There I was, climbing through 5,500 feet in southeastern Texas, when I had a close encounter with a Boeing 747 named Air Force One. It was closer than I would have liked, anyway.
I was flying my Mooney to Florida last April for the Sun ’n Fun Fly-In, had departed California late in the day and spent the first night in Carlsbad, N.M. The following day, I flew the first leg from Carlsbad to Lampasas, Texas, on a VFR flight plan. I had been briefed that President Bush was visiting Fort Hood, Texas, that day and that there was a temporary flight restriction (TFR) in effect surrounding Fort Hood until 3:15 p.m. local.
On the way to Lampasas, I checked with Flight Service on the status of the TFR and was advised again that the TFR was in effect until 3:15 local. The airspace around Lampasas wasn’t closed, but only airplanes on VFR or IFR flight plans were being allowed into the area prior to 3:15. I closed my flight plan upon landing at Lampasas at 2:45, refueled and elected to wait on the ground and have lunch until after the TFR expired. While I was there, I asked the airport operator if he had a copy of the NOTAM. He did and he showed it to me. The expiration was noted as 3:15 p.m. local time.
Accordingly, at 3:45, I fired up the Mooney, taxied out and departed Lampasas for Baton Rouge, La. As I climbed out, I was careful to stay well south of the normal restricted areas associated with Fort Hood, R6302A, B and C. My route of flight was also well south of President Bush’s Crawford, Texas, prohibited area, P-49, which was inactive since the TFR had been cancelled at 3:15—or so I thought.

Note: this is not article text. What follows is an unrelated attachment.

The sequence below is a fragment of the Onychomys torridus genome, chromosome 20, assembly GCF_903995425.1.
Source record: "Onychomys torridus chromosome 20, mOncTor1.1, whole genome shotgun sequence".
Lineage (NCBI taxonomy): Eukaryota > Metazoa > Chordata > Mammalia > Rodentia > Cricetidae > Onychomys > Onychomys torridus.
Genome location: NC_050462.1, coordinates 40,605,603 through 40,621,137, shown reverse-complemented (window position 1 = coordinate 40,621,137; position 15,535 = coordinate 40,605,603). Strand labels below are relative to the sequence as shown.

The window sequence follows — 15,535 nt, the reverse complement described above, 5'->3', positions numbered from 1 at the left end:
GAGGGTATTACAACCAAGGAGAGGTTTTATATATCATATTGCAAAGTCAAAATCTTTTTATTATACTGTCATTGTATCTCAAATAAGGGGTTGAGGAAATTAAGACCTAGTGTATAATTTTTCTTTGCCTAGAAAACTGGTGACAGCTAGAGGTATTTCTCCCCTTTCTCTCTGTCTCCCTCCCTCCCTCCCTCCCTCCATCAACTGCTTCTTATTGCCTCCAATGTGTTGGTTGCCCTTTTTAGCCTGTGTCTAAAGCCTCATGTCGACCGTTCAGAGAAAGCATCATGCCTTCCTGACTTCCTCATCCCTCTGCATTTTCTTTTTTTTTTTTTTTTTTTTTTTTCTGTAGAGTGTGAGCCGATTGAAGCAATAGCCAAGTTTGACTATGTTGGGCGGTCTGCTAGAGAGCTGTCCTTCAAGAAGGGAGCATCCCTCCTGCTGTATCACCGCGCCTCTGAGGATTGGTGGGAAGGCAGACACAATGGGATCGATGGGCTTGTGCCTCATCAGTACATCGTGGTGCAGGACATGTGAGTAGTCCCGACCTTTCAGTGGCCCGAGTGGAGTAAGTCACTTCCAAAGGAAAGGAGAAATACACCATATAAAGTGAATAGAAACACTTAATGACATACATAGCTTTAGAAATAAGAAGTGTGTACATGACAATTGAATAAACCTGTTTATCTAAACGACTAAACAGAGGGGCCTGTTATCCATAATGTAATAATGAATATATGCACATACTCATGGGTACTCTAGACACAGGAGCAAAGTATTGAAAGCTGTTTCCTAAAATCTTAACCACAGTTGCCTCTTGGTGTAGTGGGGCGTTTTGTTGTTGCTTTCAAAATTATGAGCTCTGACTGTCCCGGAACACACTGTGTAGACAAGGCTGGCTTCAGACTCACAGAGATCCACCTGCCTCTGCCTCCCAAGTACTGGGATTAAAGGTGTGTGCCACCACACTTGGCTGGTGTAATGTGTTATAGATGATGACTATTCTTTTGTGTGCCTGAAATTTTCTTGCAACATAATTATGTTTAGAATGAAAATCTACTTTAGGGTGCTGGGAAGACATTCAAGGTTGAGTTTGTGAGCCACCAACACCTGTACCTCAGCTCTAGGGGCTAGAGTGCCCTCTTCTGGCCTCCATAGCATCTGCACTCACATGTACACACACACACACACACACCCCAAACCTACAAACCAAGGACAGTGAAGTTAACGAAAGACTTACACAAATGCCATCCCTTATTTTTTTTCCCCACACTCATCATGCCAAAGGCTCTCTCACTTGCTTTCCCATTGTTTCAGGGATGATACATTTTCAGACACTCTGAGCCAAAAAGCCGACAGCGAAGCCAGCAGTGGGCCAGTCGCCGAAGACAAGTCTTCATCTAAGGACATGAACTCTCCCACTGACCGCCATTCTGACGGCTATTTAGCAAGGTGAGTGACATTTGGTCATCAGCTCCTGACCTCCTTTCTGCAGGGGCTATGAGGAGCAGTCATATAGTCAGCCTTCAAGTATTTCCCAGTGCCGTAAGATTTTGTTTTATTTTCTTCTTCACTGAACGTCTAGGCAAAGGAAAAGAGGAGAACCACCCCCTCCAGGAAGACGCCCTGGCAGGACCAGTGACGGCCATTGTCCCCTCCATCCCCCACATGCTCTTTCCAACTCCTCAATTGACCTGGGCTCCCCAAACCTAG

Climbing through 5,500 feet for 7,500 feet, I saw an F-16 arcing across in front of me and turning right about a mile ahead. Hmm, I thought, and double-checked both the Garmin and ARNAV GPSs to make certain that I was nowhere near either P-49 or any of the R6302 areas.
In addition to the Garmin 430’s moving map, I was using a new copy of Air Chart’s Aviation Topographic Atlas, 2005 to 2006 edition, which I had received only two days before leaving on the trip. I checked my watch again, and it was nearly 4 p.m., a full 45 minutes after the TFR had expired.
About that time, the F-16 arced by again, this time, only about ½-mile ahead and firing a dozen or so flares across my path as he transitioned from lower left to upper right. Something was not right.
I dialed the Garmin to 121.5 and said, “Air Force F-16, this is Mooney 3309K. What’s the problem?”
I received an answer almost immediately: “Mooney, this is Fort Hood approach. You’re in prohibited airspace. Go to 134.6, make an immediate 180-degree right turn and leave the area on a heading of 270.”
I wasn’t about to argue the point. I wrapped the Mooney over to 60 degrees, reversed course and changed frequency. The first thing I heard on the radio after I had stabilized on my new westerly heading was “Fort Hood, Air Force One is out of 8,000 for FL370.”
“Roger, Air Force One. Go to center on 129.65. Good day.”
Uh-oh. The F-16 blazed by on my left and below, waggled his wings, plugged in the burner and disappeared straight up.
Next, I heard, “Mooney 3309K, the Secret Service instructs you to land at Killeen, Texas. They want to talk to you, and you’re not to leave the airplane until they arrive.”
“Roger that, Fort Hood,” I said. “We’re diverting to Killeen.”